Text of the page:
‘Solaris’ (2002) is a Romantic Sci-Fi Film That Needs Revisiting

“A movie that is refreshingly and sincerely romantic, marking a dramatic contrast not just to the great bulk of science fiction, but with modern mainstream cinema at large.”
George Clooney in a space suit; the glass of the suit reflects a vast control room.
Image courtesy of 20th Century Fox

Science fiction is making waves once again. With the arguably unexpected success of Dune, a weighty space opera that offers complex lore, audiences may be primed for more intricate sci-fi stories. The public’s willingness to engage with that, however, is a marked contrast from Steven Soderbergh’s Solaris. Timothée Chalamet managed to attract people in droves for the former, but George Clooney’s much more significant star power — in a less culturally fragmented early internet age, no less — still couldn’t give the latter any leverage. The public at the time was just not interested in this adaptation of Stanislaw Lem’s classic novel, and no doubt movie buffs were skeptical that it could match Andrei Tarkovsky’s acclaimed first adaptation. It’s a film that has been relegated to history, but the resurgence of big screen science fiction makes for the perfect time to revisit an under-appreciated, boldly original work of art.

Its competition is immense, considering that Tarkovsky is regarded as one of the best sci-fi filmmakers of all time. His work is slow, meditative, and thoroughly intelligent. His films were seen as a maturation of an often juvenile genre. Tarkovsky’s 1972 Solaris remains incredible even now. The original book is perhaps even richer and more complex than its film; setting a Hollywood adaptation up to fail, considering its tendency to smooth out the edges of remade classics. The Hollywood take does mask some of the sci-fi behind a tale of grief and love, but whilst some might find that a dumbing-down, it adds a much welcome humanizing element to the familiar tale.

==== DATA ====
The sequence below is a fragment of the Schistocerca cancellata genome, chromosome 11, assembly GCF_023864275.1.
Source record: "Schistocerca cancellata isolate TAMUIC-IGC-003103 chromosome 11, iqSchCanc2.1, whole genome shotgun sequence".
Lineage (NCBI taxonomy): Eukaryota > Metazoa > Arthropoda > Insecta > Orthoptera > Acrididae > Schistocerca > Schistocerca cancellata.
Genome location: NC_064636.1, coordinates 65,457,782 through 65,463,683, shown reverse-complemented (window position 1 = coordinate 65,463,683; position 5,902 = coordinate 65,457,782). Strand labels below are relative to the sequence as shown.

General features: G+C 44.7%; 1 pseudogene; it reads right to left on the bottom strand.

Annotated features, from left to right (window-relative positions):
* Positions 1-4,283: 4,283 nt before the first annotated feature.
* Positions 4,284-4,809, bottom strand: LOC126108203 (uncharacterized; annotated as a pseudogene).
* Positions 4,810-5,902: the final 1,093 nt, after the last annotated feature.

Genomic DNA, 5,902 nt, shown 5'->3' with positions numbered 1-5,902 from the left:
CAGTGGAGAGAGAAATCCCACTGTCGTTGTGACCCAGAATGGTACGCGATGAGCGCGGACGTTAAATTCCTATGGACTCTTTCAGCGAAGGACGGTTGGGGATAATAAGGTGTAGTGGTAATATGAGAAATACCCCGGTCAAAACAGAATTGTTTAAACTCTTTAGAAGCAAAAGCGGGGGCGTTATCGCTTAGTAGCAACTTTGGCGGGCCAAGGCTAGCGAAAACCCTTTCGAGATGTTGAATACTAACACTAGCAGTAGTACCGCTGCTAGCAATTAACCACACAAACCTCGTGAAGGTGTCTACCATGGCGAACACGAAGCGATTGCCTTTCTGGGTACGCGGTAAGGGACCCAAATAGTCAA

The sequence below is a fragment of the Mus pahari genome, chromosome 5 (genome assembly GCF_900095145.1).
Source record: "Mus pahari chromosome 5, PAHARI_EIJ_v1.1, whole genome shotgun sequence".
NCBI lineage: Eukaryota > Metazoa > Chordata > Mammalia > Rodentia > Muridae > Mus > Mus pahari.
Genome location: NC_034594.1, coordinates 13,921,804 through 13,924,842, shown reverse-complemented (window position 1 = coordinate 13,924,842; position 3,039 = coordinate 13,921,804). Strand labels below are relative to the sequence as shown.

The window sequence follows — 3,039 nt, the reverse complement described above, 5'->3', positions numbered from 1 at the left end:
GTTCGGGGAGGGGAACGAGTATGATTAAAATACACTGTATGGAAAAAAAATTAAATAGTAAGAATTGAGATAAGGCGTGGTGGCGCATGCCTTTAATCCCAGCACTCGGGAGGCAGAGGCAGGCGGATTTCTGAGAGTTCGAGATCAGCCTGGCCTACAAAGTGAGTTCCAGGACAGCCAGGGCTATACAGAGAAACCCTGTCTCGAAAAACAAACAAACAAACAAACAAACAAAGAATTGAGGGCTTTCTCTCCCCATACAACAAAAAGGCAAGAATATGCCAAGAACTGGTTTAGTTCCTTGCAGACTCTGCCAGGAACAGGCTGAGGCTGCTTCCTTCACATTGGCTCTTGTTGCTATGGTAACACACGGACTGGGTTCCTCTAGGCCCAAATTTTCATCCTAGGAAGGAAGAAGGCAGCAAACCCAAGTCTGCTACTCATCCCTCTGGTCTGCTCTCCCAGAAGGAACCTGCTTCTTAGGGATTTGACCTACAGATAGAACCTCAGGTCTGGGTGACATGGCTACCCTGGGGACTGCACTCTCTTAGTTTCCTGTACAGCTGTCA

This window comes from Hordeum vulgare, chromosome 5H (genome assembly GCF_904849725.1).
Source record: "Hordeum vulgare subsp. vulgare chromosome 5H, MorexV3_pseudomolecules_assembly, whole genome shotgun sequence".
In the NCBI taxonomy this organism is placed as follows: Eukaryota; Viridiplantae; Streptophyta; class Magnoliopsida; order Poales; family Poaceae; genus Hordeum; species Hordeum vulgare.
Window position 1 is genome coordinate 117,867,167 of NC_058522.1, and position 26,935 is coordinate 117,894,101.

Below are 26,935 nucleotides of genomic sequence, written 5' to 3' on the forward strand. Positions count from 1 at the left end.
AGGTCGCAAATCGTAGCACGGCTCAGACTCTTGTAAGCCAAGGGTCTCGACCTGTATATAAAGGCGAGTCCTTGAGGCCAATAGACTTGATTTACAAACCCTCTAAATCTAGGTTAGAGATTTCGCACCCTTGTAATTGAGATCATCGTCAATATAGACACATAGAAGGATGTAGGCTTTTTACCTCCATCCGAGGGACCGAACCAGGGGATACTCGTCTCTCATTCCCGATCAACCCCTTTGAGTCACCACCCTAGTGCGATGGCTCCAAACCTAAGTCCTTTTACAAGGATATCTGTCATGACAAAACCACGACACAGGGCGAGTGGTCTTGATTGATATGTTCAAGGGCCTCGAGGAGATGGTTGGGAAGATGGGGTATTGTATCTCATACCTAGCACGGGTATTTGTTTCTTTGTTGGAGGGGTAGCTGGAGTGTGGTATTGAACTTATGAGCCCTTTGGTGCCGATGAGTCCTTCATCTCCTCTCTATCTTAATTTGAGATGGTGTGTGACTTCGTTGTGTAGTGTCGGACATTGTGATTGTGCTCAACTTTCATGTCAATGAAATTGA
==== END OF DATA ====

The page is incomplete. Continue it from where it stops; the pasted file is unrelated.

Soderbergh’s version shares the same roots as its source material. The protagonist is  psychologist Kris Kelvin (George Clooney), living on Earth in what seems to be the near future. When he’s asked to visit a troubled research station above the planet Solaris he discovers challenges beyond his capabilities. The station is subject to “visitors,” presumably brought about by the planet itself in its apparent sentience. Kris soon finds himself visited by a duplicate of his dead partner, Rheya (Natasha McElhone). This reworking builds on the foundations of the novel quite differently from Tarkovsky’s film; something  suggested by the station hovering in space, rather than close above the planet’s surface. Solaris here proves to be the instigator of events, but the film is really concerned with the struggles faced by the humans falling apart above it — leaving room for a focus on romance, grief, and the never-ending human battle of emotion versus reason.